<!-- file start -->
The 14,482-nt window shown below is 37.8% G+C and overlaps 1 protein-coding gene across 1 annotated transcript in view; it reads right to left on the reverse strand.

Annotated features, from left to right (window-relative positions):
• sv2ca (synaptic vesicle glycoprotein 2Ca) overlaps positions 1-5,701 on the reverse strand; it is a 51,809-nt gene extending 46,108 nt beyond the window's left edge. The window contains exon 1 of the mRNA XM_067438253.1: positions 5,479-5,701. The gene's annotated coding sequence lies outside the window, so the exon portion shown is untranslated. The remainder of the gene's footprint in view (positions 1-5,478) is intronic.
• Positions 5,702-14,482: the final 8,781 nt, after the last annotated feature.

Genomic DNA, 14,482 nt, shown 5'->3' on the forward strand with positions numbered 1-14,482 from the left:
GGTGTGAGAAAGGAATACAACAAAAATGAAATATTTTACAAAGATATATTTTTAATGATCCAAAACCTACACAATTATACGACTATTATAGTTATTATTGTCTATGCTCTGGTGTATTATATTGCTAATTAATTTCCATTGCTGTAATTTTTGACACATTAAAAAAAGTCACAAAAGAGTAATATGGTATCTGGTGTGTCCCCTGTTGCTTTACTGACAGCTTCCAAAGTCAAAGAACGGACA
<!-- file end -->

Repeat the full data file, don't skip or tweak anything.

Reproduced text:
The 14,482-nt window shown below is 37.8% G+C and overlaps 1 protein-coding gene across 1 annotated transcript in view; it reads right to left on the reverse strand.

Annotated features, from left to right (window-relative positions):
• sv2ca (synaptic vesicle glycoprotein 2Ca) overlaps positions 1-5,701 on the reverse strand; it is a 51,809-nt gene extending 46,108 nt beyond the window's left edge. The window contains exon 1 of the mRNA XM_067438253.1: positions 5,479-5,701. The gene's annotated coding sequence lies outside the window, so the exon portion shown is untranslated. The remainder of the gene's footprint in view (positions 1-5,478) is intronic.
• Positions 5,702-14,482: the final 8,781 nt, after the last annotated feature.

Genomic DNA, 14,482 nt, shown 5'->3' on the forward strand with positions numbered 1-14,482 from the left:
GGTGTGAGAAAGGAATACAACAAAAATGAAATATTTTACAAAGATATATTTTTAATGATCCAAAACCTACACAATTATACGACTATTATAGTTATTATTGTCTATGCTCTGGTGTATTATATTGCTAATTAATTTCCATTGCTGTAATTTTTGACACATTAAAAAAAGTCACAAAAGAGTAATATGGTATCTGGTGTGTCCCCTGTTGCTTTACTGACAGCTTCCAAAGTCAAAGAACGGACA